Progressive Lenses: Clear Vision at All Distance

Choosing Progressive Lenses

Wearing the wrong type of glasses can cause problems beyond uncomfortable or poor vision. It can cause headaches and even migraines, due to the squinting and straining to compensate for the wrong glasses.

Often, we choose the wrong glasses or need multiple pairs, because some patients can have trouble reading or viewing things up close, as well as focusing on objects in the distance. Rather than carry two pairs of glasses or struggle with your vision, many people use bifocal or progressive lenses. We explore what’s different and what you should choose that suits your needs the best.

Bifocal Lenses: A Thing Of The Past?

Bifocals have a visible line in the middle of the lens, separating it into two different lens strengths. They provide clear vision when looking at objects at a distance (the upper part of the lens), as well as looking at objects close up (lower part of the lens), though looking at objects in between can pose some challenges. Critically, this is where most of the activities in our daily lives happen, from grocery shopping and working on our computers to engaging in face-to-face conversations.

Because of this, people often find themselves switching between the upper and lower parts of the lens by either moving their eyes up and down, or by changing the position of their head. This can be both tiring and annoying, and can cause strain to the muscles around the eyes as well as the neck – well-known causes for headaches. The abrupt changes in lens strength when moving the eyes up and down can also cause nausea and dizziness. Even trifocal lenses pose some of the same challenges, as these lenses are also separated by visible lines.

Progressive lenses, on the other hand, eliminate these problems.
 

What are Progressive Lenses?

Progressive lenses, such as Varilux, have no lines separating the different lens strengths, yet they provide the user with clear vision at all distances, allowing both head and eyes to stay in a natural and comfortable position when looking at objects in the distance, the intermediate zone and close up. This means no abrupt changes in lens strength, and no need to compensate with unhealthy body movement patterns.

The results are, rather, simple and seamless. Eliminating the visible line in the middle of the lens also hides the fact that the user is in need of reading glasses, something many is self-conscious about.

Progressive lenses are designed so that a smooth and seamless progression of lens power runs vertically down each lens, providing clear vision at all distances and a more natural depth focus than bifocals.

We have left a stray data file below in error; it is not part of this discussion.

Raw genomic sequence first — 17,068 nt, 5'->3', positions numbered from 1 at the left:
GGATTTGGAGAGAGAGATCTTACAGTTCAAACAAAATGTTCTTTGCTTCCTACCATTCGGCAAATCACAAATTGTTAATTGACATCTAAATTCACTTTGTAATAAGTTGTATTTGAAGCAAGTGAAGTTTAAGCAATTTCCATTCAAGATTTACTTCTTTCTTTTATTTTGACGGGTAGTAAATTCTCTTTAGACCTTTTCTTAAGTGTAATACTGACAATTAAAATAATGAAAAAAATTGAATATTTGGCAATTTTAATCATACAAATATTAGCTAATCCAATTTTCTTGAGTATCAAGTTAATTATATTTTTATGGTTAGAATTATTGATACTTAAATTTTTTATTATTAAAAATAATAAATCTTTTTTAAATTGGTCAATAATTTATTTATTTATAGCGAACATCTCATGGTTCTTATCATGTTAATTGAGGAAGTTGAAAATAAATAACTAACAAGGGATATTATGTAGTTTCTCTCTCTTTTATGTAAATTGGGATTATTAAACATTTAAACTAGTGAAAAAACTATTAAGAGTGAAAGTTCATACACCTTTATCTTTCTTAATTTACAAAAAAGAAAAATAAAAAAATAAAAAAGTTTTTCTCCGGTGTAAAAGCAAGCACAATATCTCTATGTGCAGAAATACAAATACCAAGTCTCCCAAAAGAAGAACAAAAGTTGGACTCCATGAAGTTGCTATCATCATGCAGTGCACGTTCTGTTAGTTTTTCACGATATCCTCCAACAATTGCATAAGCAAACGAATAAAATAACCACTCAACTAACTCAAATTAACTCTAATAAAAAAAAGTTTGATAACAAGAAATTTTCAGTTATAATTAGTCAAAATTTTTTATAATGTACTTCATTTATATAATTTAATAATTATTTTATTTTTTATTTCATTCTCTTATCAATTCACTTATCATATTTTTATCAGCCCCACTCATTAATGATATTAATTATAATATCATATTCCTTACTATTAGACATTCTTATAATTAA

Choosing lenses with anti-reflective coating like Crizal will eliminate reflection on both sides of the glass, making activities like driving in the dark a more pleasant experience. This will also help others see your eyes clearly.

Although this is currently the peak of eyewear technology, it is impossible to create seamless multifocal lenses without the occurrence of unwanted aberrations, or irregularities creating distorted vision somewhere in the lens. These aberrations might cause the peripheral vision to appear slightly blurry, especially when looking down, or create a “swim effect” (the sensation of being out of balance) during rapid movements of the head. For most people, these are minor issues that disappear as they get used to their new lenses, and technological advances in the development of progressive lenses have eliminated or minimised most of these negative side effects.

To make sure that the lenses are tailored to your specific needs, your eye-care specialist will measure your eyes and eyeglass frame in order to carefully adjust the lenses to suit your eyes. Today we have a wide range of progressive lens designs to fit almost any need and lifestyle.


When do you need progressive lenses?

There are many conditions that can affect our eyes, including overlapping conditions that can cause discomfort and poor vision. Progressive lenses help correct many of these problems, as well as remove discomfort.

Here are some of the reasons why progressive lenses are required:

  • The development of presbyopia often occurs around the age of 40 and causes blurred near vision. Progressive lenses are the most widely purchased lenses for correcting this condition.
  • Progressive lenses can also reduce the progression of myopia, and can correct astigmatism.
  • Progressive lenses are recommended for people in need of correction of near- and distance sight.

Adaption time for progressive lenses can range from minutes to days, depending on your specific vision problem. Consult an eye doctor or optician for tests and personalization of your lenses.

Getting your eyes checked regularly is an important investment, both in your current and future health. Visit your eye care specialist today to determine if you have any undiagnosed eye conditions or if you need glasses, and which lenses are most suitable for you.

Curious about progressive lenses?

Ask your optician about Varilux, the most advanced progressive lenses in the world

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